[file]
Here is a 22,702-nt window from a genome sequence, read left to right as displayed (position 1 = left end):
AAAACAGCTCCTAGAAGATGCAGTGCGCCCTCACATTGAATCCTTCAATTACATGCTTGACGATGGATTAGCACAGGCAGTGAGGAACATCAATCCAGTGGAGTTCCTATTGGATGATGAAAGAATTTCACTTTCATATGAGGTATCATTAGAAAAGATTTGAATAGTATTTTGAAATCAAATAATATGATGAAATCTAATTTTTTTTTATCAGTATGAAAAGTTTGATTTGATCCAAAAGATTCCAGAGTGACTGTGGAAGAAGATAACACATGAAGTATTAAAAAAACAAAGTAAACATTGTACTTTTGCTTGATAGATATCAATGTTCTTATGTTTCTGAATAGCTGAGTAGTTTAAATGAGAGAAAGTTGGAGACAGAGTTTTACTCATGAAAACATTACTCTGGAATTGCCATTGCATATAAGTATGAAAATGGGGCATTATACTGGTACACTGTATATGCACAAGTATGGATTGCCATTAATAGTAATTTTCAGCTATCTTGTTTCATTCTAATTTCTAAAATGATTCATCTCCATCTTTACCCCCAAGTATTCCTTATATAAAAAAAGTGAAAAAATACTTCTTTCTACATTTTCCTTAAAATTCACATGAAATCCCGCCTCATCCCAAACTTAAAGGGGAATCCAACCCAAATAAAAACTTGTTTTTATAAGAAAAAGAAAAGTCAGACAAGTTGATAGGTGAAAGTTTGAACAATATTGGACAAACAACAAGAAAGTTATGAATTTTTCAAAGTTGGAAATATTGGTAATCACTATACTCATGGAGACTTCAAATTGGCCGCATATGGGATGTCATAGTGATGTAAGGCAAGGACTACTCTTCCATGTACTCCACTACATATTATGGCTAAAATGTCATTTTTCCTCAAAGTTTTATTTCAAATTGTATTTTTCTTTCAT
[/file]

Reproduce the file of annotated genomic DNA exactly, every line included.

Here is a 22,702-nt window from a genome sequence, read left to right as displayed (position 1 = left end):
AAAACAGCTCCTAGAAGATGCAGTGCGCCCTCACATTGAATCCTTCAATTACATGCTTGACGATGGATTAGCACAGGCAGTGAGGAACATCAATCCAGTGGAGTTCCTATTGGATGATGAAAGAATTTCACTTTCATATGAGGTATCATTAGAAAAGATTTGAATAGTATTTTGAAATCAAATAATATGATGAAATCTAATTTTTTTTTATCAGTATGAAAAGTTTGATTTGATCCAAAAGATTCCAGAGTGACTGTGGAAGAAGATAACACATGAAGTATTAAAAAAACAAAGTAAACATTGTACTTTTGCTTGATAGATATCAATGTTCTTATGTTTCTGAATAGCTGAGTAGTTTAAATGAGAGAAAGTTGGAGACAGAGTTTTACTCATGAAAACATTACTCTGGAATTGCCATTGCATATAAGTATGAAAATGGGGCATTATACTGGTACACTGTATATGCACAAGTATGGATTGCCATTAATAGTAATTTTCAGCTATCTTGTTTCATTCTAATTTCTAAAATGATTCATCTCCATCTTTACCCCCAAGTATTCCTTATATAAAAAAAGTGAAAAAATACTTCTTTCTACATTTTCCTTAAAATTCACATGAAATCCCGCCTCATCCCAAACTTAAAGGGGAATCCAACCCAAATAAAAACTTGTTTTTATAAGAAAAAGAAAAGTCAGACAAGTTGATAGGTGAAAGTTTGAACAATATTGGACAAACAACAAGAAAGTTATGAATTTTTCAAAGTTGGAAATATTGGTAATCACTATACTCATGGAGACTTCAAATTGGCCGCATATGGGATGTCATAGTGATGTAAGGCAAGGACTACTCTTCCATGTACTCCACTACATATTATGGCTAAAATGTCATTTTTCCTCAAAGTTTTATTTCAAATTGTATTTTTCTTTCAT